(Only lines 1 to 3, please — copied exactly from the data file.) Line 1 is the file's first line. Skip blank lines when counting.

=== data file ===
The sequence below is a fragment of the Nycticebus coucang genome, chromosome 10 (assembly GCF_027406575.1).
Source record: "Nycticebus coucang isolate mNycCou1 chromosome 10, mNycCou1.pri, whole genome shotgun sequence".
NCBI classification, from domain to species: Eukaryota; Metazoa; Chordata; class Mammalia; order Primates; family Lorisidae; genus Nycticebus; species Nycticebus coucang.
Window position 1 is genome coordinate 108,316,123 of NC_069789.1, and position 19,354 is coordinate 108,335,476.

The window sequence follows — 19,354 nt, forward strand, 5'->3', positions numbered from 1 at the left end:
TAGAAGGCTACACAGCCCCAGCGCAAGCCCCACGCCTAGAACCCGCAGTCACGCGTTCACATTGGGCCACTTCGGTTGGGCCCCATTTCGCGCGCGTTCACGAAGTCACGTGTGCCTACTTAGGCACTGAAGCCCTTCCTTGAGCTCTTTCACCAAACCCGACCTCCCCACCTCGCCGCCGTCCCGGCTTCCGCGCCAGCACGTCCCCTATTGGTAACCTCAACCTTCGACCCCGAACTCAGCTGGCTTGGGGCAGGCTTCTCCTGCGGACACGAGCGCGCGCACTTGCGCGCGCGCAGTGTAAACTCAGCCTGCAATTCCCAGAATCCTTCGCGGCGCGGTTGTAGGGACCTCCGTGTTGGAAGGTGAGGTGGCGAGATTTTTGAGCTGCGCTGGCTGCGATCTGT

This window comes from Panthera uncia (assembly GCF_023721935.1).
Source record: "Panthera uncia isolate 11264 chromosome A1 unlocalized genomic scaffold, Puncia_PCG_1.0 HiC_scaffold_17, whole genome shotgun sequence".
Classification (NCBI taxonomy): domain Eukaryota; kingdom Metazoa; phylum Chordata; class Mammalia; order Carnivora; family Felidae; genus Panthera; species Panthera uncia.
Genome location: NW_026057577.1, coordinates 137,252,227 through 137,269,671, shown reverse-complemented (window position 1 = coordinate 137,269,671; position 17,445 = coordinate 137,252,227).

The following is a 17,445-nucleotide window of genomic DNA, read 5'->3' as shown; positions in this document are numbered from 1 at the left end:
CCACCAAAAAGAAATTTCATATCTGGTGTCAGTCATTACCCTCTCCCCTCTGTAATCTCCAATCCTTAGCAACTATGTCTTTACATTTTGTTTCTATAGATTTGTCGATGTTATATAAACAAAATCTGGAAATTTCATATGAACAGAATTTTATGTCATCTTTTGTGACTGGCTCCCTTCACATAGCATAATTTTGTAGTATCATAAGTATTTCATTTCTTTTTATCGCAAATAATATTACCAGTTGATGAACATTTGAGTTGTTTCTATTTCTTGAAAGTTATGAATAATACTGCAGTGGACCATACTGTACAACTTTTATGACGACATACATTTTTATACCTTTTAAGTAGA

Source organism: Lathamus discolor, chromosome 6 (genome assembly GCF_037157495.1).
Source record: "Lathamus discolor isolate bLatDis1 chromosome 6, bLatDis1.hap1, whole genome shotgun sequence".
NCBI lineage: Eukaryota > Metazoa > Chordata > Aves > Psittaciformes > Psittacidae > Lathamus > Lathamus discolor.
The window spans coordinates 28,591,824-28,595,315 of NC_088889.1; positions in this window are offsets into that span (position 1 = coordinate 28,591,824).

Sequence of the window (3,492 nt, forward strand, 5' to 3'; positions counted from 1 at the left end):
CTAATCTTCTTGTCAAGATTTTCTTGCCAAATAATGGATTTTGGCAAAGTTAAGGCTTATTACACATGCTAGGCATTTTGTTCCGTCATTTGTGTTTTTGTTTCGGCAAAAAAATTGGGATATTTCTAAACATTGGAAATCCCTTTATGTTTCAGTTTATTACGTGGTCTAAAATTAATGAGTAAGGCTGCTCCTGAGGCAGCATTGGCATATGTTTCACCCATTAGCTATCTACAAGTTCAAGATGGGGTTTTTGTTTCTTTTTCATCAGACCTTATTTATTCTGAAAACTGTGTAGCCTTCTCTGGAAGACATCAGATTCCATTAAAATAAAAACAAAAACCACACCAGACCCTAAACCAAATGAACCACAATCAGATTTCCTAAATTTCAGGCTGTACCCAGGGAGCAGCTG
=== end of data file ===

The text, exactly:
The sequence below is a fragment of the Nycticebus coucang genome, chromosome 10 (assembly GCF_027406575.1).
Source record: "Nycticebus coucang isolate mNycCou1 chromosome 10, mNycCou1.pri, whole genome shotgun sequence".
NCBI classification, from domain to species: Eukaryota; Metazoa; Chordata; class Mammalia; order Primates; family Lorisidae; genus Nycticebus; species Nycticebus coucang.